All 2.5" & 3.5" SATA
OS Compatible
Windows Vista/XP/2004/2000/NT/98/95 & Mac 10.3 and later
Material
ABS Plastic
Power
DC 12V/2A
Dimension
5.12"L x 3.55"W x 2.56"H (130x90x65mm)

 

 

Features:

 

Testing:

So how well does the Thermaltake BlacX Hard Drive Docking Station work? Well, there is only one way to find out the answer and that is to put it on the testing bench. I am going to pair the BlacX with a Seagate 750GB hard drive and run a series of tests on it. Then I will compare it to other enclosures, using the same hard drive to see how well it stacks up. The tests I will be running are HDTune and Sisoft Sandra Professional XIIc version. This will give us a good view on where the BlacX performs. All other hardware will be run at stock speeds, timings, and voltages to keep any outside variables from interfering with the scores. Again, also the same drive will be used for each type of enclosure/dock.

 

Testing Setup:

 

Comparison Enclosures:

 

Benchmarks:

 

 

HD Tune:

HDTune measures disk performance to make comparisons between drives or disk controllers.

 

 

 

SiSoft Sandra:

Sandra is a benchmarking utility designed to test all areas of a computer system. Today I am going to use three tests, that will measure the performance of the hard drive using each enclosure/dock.

 

 

 

It was close, but the BlacX does have a slight advantage over the other two enclosures.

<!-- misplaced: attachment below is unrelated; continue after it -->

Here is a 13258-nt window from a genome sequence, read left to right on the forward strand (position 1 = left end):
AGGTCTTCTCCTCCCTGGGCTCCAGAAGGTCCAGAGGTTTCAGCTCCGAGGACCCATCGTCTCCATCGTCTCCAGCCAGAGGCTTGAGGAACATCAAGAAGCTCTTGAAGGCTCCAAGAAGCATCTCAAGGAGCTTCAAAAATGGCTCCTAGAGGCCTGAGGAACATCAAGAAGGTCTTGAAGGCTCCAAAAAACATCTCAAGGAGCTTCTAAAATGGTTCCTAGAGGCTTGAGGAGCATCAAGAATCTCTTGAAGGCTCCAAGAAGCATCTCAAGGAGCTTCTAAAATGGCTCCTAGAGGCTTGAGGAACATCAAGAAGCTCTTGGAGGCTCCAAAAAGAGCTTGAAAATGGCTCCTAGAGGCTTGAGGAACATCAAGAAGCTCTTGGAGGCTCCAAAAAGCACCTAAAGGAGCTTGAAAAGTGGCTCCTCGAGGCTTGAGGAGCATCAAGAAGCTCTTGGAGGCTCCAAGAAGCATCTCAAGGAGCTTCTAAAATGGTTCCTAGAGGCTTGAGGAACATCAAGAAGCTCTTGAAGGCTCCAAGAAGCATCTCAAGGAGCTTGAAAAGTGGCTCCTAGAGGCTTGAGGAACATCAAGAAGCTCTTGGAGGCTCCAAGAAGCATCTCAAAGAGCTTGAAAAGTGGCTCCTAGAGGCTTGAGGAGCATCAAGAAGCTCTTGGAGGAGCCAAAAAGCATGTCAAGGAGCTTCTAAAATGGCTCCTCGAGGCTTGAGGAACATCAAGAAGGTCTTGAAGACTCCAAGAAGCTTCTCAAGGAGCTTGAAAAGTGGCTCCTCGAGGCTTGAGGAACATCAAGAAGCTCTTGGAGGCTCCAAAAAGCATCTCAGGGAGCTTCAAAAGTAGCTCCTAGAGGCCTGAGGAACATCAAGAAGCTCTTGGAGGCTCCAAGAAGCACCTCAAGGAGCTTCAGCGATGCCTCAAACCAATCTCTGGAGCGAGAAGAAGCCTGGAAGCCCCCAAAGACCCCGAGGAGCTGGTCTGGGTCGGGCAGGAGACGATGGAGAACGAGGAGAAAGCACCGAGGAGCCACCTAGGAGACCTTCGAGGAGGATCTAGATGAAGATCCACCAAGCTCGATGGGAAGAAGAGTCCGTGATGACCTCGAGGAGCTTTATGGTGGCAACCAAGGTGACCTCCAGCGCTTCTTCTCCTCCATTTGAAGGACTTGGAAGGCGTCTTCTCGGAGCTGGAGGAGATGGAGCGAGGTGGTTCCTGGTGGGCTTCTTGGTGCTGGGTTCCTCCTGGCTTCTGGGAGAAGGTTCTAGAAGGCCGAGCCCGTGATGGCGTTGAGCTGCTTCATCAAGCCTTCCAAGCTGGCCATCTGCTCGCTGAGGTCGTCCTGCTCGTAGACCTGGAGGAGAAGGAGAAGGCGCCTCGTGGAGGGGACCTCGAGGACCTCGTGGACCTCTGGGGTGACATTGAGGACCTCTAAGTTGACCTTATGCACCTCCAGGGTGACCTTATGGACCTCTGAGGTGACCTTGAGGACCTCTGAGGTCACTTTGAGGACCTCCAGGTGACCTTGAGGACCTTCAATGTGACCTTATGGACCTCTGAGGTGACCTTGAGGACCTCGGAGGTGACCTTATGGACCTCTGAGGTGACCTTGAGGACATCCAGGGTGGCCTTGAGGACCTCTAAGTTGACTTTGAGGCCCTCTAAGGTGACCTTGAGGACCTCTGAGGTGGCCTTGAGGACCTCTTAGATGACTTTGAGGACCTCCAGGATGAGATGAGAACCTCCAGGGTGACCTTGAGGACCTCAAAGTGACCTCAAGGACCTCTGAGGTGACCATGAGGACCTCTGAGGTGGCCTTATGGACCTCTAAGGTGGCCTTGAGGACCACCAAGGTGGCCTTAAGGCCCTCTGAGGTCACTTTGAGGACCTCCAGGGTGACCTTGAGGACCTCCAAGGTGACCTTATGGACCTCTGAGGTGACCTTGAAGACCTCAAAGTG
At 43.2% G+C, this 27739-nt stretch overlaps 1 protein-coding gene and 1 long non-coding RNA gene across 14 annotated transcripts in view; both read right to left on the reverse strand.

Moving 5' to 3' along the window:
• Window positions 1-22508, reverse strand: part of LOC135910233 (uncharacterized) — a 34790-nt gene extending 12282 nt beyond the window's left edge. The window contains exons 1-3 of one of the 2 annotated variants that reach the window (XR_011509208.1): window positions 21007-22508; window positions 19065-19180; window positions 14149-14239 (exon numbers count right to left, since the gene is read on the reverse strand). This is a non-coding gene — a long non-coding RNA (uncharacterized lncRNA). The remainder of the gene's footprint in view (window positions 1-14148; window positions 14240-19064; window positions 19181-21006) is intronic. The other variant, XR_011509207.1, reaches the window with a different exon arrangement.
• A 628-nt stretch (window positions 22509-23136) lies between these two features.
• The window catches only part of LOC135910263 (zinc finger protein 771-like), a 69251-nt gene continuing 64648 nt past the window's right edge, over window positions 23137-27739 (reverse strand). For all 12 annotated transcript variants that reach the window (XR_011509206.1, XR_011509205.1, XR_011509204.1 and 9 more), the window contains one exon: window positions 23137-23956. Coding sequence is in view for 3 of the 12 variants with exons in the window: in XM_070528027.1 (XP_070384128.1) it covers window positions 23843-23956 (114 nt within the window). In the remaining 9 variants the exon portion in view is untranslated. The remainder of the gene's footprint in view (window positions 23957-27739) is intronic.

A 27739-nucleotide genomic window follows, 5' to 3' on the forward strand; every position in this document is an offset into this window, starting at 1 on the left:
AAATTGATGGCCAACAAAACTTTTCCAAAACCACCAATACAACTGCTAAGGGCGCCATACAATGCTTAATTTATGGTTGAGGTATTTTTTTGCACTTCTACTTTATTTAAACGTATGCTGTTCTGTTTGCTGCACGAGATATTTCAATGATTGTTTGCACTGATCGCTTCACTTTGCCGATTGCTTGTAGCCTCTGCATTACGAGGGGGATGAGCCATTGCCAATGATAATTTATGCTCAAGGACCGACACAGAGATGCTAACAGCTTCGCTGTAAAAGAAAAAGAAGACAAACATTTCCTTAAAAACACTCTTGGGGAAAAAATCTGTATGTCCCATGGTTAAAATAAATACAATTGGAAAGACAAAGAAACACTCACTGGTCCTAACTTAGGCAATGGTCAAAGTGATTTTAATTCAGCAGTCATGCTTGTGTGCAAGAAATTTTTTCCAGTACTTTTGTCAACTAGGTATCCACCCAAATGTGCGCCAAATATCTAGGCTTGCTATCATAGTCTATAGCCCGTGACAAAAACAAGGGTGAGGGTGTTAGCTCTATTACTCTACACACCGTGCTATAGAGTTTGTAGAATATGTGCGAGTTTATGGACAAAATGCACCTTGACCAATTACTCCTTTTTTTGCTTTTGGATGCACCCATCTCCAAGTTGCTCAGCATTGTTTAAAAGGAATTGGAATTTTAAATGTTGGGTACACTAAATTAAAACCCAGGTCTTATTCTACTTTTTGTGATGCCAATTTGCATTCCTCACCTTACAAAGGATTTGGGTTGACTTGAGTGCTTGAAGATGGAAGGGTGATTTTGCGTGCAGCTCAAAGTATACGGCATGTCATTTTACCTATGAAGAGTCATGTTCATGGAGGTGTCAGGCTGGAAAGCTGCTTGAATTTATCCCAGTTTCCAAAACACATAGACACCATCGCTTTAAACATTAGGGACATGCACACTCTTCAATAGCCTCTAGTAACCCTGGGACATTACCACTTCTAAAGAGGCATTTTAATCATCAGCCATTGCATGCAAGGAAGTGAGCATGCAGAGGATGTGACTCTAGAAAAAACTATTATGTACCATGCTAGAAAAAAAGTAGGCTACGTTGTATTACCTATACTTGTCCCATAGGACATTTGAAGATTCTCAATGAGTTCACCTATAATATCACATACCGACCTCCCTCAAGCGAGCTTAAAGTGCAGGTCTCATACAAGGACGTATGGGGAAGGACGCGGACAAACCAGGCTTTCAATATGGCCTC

Conclusion:

Well, I must say I quite like the Thermaltake BlacX Hard Drive Docking Station. Transfer speeds were the same or better than the two traditional style enclosures that it was compared to. The ability to hot swap not only 3.5" hard drives, but 2.5" notebook drives as well, makes this unit a must-have for a computer enthusiast. Most enclosures are built for a certain size drive and take some work swapping them out, but with the Thermaltake BlacX, you just push the eject button and place a new drive into the docking station. This is especially good for transferring files from an old drive to an upgraded one with ease. One thing I liked is the fact that there are no fans, meaning it is very quiet when in use.

The only thing that worries me with the Thermaltake BlacX, is that when a hard drive is installed, the majority of it remains uncovered outside of the dock. This leaves the PC board and critical components open to dust and other items that may cause shorts, or other damage with no protection. Also, the power cord has to be the shortest cord I have ever seen. Even the USB 2.0 cable is longer than the power cord. This makes it difficult to place without an extension cord or power brick. I was also surprised that there was no eSATA connection available, which would greatly increase speeds. This should be a 'must', since it is a connection that is more common for external hard drive enclosures now. At $35.99 for this dock, this would be a wise investment for anyone who changes computer drive frequently. I would recommend this to anyone looking for a quick back-up solution.

 

Pros:

 

Cons: